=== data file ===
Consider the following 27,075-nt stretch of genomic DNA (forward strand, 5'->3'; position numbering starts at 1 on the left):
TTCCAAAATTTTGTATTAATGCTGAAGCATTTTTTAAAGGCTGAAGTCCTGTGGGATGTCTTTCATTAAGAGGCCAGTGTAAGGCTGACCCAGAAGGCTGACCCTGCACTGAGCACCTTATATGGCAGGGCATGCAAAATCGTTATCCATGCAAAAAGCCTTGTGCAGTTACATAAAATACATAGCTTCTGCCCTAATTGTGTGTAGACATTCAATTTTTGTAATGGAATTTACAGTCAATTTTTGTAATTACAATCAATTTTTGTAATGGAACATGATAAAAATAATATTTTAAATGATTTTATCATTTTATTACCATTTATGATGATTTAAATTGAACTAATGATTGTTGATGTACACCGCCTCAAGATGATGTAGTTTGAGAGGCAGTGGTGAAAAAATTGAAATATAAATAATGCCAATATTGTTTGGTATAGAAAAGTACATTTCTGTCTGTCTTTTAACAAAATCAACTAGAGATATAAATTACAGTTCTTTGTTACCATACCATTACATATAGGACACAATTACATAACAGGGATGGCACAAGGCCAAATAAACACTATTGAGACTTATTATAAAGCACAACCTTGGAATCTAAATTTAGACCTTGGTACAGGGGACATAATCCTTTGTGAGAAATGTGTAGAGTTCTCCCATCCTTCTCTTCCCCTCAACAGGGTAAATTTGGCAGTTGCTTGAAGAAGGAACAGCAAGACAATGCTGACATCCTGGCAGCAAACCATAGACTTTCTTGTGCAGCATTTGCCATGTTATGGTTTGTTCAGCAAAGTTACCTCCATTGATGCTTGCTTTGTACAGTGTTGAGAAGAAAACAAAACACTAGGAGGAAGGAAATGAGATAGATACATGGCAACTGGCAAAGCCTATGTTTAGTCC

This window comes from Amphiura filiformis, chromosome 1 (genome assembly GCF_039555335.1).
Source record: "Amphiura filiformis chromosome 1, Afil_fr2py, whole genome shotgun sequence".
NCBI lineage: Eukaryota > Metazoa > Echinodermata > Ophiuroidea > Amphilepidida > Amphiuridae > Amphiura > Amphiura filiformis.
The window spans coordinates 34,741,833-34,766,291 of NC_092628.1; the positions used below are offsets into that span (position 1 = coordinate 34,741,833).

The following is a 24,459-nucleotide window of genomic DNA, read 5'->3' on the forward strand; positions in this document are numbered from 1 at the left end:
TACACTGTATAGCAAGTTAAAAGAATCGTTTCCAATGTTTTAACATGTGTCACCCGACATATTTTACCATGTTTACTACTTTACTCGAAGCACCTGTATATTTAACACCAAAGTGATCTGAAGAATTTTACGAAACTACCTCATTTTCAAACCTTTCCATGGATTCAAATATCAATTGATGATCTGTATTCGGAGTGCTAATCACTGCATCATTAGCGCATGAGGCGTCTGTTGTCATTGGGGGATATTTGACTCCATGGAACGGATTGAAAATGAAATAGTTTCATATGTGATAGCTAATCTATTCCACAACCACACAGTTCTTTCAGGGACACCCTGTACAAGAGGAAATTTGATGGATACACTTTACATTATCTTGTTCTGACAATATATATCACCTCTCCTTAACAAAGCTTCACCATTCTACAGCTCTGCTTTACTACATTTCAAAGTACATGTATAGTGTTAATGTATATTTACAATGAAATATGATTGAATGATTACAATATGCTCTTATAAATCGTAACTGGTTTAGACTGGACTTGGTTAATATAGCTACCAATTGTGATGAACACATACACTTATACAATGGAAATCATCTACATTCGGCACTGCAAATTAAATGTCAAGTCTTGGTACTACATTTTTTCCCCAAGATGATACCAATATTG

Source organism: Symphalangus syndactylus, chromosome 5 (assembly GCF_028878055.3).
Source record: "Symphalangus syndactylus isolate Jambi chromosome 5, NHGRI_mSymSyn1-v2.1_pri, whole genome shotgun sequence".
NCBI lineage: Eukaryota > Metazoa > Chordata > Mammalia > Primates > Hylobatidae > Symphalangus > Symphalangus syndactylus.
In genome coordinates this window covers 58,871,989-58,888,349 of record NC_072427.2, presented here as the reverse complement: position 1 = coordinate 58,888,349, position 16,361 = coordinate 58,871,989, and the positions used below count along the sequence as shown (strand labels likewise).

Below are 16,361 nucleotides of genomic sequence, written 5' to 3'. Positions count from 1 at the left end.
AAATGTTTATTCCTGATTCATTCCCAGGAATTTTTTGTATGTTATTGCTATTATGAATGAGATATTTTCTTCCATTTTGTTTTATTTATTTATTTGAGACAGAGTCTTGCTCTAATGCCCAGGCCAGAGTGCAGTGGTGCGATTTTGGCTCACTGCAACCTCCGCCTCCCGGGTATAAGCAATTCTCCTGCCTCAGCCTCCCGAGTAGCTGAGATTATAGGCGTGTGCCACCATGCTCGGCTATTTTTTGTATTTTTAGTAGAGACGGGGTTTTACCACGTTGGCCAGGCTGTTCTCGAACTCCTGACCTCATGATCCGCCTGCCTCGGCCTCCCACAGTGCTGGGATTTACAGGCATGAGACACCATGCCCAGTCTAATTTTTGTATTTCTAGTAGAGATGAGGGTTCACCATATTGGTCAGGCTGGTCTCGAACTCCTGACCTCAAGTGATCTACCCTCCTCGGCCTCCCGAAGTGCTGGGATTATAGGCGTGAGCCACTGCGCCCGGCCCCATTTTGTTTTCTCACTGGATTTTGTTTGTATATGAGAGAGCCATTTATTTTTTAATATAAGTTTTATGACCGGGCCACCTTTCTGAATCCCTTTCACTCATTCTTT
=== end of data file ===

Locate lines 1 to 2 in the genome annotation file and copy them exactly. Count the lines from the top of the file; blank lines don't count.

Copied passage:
Consider the following 27,075-nt stretch of genomic DNA (forward strand, 5'->3'; position numbering starts at 1 on the left):
TTCCAAAATTTTGTATTAATGCTGAAGCATTTTTTAAAGGCTGAAGTCCTGTGGGATGTCTTTCATTAAGAGGCCAGTGTAAGGCTGACCCAGAAGGCTGACCCTGCACTGAGCACCTTATATGGCAGGGCATGCAAAATCGTTATCCATGCAAAAAGCCTTGTGCAGTTACATAAAATACATAGCTTCTGCCCTAATTGTGTGTAGACATTCAATTTTTGTAATGGAATTTACAGTCAATTTTTGTAATTACAATCAATTTTTGTAATGGAACATGATAAAAATAATATTTTAAATGATTTTATCATTTTATTACCATTTATGATGATTTAAATTGAACTAATGATTGTTGATGTACACCGCCTCAAGATGATGTAGTTTGAGAGGCAGTGGTGAAAAAATTGAAATATAAATAATGCCAATATTGTTTGGTATAGAAAAGTACATTTCTGTCTGTCTTTTAACAAAATCAACTAGAGATATAAATTACAGTTCTTTGTTACCATACCATTACATATAGGACACAATTACATAACAGGGATGGCACAAGGCCAAATAAACACTATTGAGACTTATTATAAAGCACAACCTTGGAATCTAAATTTAGACCTTGGTACAGGGGACATAATCCTTTGTGAGAAATGTGTAGAGTTCTCCCATCCTTCTCTTCCCCTCAACAGGGTAAATTTGGCAGTTGCTTGAAGAAGGAACAGCAAGACAATGCTGACATCCTGGCAGCAAACCATAGACTTTCTTGTGCAGCATTTGCCATGTTATGGTTTGTTCAGCAAAGTTACCTCCATTGATGCTTGCTTTGTACAGTGTTGAGAAGAAAACAAAACACTAGGAGGAAGGAAATGAGATAGATACATGGCAACTGGCAAAGCCTATGTTTAGTCC